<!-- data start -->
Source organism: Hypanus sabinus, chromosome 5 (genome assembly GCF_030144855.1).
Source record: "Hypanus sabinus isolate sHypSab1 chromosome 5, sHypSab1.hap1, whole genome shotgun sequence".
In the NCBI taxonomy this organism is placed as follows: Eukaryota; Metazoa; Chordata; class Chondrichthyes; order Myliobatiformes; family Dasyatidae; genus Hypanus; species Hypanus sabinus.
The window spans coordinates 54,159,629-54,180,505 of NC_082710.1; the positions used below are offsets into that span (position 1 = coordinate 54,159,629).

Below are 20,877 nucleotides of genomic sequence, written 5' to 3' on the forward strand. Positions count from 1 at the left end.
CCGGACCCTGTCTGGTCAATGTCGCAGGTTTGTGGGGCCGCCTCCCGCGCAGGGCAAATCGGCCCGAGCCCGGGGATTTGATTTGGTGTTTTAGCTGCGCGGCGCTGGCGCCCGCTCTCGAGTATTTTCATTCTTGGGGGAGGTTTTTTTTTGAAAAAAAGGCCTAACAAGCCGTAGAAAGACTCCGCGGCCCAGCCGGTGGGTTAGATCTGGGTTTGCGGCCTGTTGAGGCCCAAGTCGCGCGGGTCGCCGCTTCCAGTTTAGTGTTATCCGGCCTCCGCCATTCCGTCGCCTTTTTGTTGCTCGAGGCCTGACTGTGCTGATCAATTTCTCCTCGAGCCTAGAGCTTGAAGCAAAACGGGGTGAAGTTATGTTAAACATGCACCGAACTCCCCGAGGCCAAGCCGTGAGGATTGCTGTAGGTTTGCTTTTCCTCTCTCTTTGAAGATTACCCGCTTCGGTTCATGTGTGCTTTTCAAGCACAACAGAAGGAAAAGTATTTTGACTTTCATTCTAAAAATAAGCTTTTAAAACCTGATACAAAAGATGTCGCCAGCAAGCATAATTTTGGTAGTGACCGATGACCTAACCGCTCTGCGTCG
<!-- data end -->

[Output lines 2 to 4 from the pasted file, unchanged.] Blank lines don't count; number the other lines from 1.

Source record: "Hypanus sabinus isolate sHypSab1 chromosome 5, sHypSab1.hap1, whole genome shotgun sequence".
In the NCBI taxonomy this organism is placed as follows: Eukaryota; Metazoa; Chordata; class Chondrichthyes; order Myliobatiformes; family Dasyatidae; genus Hypanus; species Hypanus sabinus.
The window spans coordinates 54,159,629-54,180,505 of NC_082710.1; the positions used below are offsets into that span (position 1 = coordinate 54,159,629).